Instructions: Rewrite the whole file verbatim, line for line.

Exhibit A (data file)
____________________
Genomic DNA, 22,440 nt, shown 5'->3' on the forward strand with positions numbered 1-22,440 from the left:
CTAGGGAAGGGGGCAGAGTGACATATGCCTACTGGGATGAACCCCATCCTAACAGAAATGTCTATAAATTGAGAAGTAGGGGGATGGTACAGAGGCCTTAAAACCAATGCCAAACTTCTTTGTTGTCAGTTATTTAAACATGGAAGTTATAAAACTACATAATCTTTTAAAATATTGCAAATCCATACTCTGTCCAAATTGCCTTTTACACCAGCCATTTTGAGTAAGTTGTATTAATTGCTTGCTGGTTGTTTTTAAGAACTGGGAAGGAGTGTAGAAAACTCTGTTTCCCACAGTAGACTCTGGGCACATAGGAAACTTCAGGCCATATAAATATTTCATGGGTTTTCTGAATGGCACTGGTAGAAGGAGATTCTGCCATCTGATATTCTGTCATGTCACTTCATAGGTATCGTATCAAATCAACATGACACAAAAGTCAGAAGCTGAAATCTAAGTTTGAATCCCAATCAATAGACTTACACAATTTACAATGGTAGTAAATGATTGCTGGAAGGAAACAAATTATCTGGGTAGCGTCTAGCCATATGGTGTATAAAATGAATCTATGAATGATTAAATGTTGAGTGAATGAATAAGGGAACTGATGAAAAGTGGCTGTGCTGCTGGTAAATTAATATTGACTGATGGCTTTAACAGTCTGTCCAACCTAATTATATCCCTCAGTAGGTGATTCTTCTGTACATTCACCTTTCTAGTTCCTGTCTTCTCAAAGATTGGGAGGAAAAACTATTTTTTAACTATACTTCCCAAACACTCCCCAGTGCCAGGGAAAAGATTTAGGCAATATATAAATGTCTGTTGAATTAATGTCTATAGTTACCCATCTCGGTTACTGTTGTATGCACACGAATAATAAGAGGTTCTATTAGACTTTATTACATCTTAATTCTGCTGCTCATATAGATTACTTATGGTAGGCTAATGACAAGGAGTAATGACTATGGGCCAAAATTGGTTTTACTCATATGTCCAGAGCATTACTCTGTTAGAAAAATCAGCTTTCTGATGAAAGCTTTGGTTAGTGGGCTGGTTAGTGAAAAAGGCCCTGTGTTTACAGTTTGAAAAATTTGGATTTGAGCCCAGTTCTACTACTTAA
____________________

Genomic DNA, 22,440 nt, shown 5'->3' on the forward strand with positions numbered 1-22,440 from the left:
CTAGGGAAGGGGGCAGAGTGACATATGCCTACTGGGATGAACCCCATCCTAACAGAAATGTCTATAAATTGAGAAGTAGGGGGATGGTACAGAGGCCTTAAAACCAATGCCAAACTTCTTTGTTGTCAGTTATTTAAACATGGAAGTTATAAAACTACATAATCTTTTAAAATATTGCAAATCCATACTCTGTCCAAATTGCCTTTTACACCAGCCATTTTGAGTAAGTTGTATTAATTGCTTGCTGGTTGTTTTTAAGAACTGGGAAGGAGTGTAGAAAACTCTGTTTCCCACAGTAGACTCTGGGCACATAGGAAACTTCAGGCCATATAAATATTTCATGGGTTTTCTGAATGGCACTGGTAGAAGGAGATTCTGCCATCTGATATTCTGTCATGTCACTTCATAGGTATCGTATCAAATCAACATGACACAAAAGTCAGAAGCTGAAATCTAAGTTTGAATCCCAATCAATAGACTTACACAATTTACAATGGTAGTAAATGATTGCTGGAAGGAAACAAATTATCTGGGTAGCGTCTAGCCATATGGTGTATAAAATGAATCTATGAATGATTAAATGTTGAGTGAATGAATAAGGGAACTGATGAAAAGTGGCTGTGCTGCTGGTAAATTAATATTGACTGATGGCTTTAACAGTCTGTCCAACCTAATTATATCCCTCAGTAGGTGATTCTTCTGTACATTCACCTTTCTAGTTCCTGTCTTCTCAAAGATTGGGAGGAAAAACTATTTTTTAACTATACTTCCCAAACACTCCCCAGTGCCAGGGAAAAGATTTAGGCAATATATAAATGTCTGTTGAATTAATGTCTATAGTTACCCATCTCGGTTACTGTTGTATGCACACGAATAATAAGAGGTTCTATTAGACTTTATTACATCTTAATTCTGCTGCTCATATAGATTACTTATGGTAGGCTAATGACAAGGAGTAATGACTATGGGCCAAAATTGGTTTTACTCATATGTCCAGAGCATTACTCTGTTAGAAAAATCAGCTTTCTGATGAAAGCTTTGGTTAGTGGGCTGGTTAGTGAAAAAGGCCCTGTGTTTACAGTTTGAAAAATTTGGATTTGAGCCCAGTTCTACTACTTAA